The American Academy of Dermatology designates the first Monday in May as Melanoma Monday® to raise awareness of melanoma and other types of skin cancer, and to encourage early detection through self-exams. Skin cancer is the only cancer that can be seen on the surface of the skin. By examining your skin for any changes, you can detect early warning signs.
The first line of defense against skin cancer starts with you. Ask a dermatologist how often you should examine your skin for signs of skin cancer and consult a dermatologist if you notice anything suspicious. Always have a spot checked if it’s changing, painful, bleeds easily, or is not healing. These simple steps can help ensure that skin cancer is diagnosed in its earliest, most treatable stage.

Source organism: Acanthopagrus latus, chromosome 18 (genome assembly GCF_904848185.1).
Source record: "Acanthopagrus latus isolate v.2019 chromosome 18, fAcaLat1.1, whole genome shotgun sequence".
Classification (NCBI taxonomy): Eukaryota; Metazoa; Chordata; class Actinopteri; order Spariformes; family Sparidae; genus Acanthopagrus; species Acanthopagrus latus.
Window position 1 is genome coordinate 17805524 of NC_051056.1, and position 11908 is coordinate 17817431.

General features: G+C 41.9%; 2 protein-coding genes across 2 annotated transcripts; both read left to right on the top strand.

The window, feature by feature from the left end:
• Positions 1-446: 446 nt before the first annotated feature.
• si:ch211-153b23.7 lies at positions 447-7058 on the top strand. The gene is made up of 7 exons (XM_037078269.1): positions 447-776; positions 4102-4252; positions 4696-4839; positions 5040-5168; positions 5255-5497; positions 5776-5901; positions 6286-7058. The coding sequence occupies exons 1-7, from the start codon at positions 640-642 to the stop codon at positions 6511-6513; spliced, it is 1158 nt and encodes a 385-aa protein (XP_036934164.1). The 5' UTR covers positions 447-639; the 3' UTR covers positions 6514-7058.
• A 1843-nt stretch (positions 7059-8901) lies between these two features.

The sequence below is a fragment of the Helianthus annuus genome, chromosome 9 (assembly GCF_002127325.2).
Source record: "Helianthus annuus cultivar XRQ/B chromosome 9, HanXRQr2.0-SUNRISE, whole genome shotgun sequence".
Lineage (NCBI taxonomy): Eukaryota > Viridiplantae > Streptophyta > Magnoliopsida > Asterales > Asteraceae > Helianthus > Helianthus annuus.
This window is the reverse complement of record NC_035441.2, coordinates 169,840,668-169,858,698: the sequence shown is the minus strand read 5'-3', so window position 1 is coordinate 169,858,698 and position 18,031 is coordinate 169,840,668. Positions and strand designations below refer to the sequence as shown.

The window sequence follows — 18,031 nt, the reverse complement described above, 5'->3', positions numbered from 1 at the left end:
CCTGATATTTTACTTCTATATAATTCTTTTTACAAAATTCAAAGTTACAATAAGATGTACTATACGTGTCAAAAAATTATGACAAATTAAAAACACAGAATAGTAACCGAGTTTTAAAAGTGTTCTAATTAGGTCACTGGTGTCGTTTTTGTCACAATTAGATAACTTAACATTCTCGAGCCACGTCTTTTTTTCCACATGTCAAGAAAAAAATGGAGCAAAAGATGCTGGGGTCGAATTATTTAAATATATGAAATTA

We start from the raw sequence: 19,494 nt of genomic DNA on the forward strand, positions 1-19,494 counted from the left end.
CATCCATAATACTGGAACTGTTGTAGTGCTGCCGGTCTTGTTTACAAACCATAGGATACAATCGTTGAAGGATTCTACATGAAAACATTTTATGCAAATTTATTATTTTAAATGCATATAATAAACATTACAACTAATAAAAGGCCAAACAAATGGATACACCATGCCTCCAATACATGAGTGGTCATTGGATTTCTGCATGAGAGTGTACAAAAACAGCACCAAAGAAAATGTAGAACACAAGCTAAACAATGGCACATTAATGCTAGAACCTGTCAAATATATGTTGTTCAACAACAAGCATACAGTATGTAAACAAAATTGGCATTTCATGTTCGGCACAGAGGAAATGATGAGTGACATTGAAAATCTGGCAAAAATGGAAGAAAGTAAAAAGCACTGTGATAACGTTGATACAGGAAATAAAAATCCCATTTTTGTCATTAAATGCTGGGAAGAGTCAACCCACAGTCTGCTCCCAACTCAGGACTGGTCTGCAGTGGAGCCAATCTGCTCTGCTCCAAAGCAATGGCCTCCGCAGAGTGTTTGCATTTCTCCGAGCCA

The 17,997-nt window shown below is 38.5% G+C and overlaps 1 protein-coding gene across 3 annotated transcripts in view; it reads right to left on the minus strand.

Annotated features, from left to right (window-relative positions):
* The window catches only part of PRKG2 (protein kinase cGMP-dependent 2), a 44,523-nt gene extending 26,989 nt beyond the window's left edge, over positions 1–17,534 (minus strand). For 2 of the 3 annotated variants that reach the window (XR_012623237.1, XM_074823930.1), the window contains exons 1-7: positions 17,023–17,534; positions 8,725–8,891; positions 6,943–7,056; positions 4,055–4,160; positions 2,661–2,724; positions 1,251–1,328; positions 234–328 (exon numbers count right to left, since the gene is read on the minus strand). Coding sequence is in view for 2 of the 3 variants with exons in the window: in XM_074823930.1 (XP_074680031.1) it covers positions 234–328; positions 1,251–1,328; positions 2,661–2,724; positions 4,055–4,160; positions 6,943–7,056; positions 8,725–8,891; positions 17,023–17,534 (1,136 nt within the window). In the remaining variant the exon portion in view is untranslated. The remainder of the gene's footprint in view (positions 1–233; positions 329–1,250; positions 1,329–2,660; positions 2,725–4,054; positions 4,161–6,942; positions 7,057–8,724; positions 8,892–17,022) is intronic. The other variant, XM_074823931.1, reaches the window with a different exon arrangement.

A = Asymmetry
One half is unlike the other half.
B = Border
An irregular, scalloped or poorly defined border.
C = Color
Is varied from one area to another; has shades of tan, brown or black, or is sometimes white, red, or blue.
D = Diameter
Melanomas usually greater than 6mm (the size of a pencil eraser) when diagnosed, but they can be smaller.
E = Evolving
A mole or skin lesion that looks different from the rest or is changing in size, shape or color.
Check out the American Academy of Dermatology website where you can download a body map that will teach you about how to examine your skin and what signs to look for.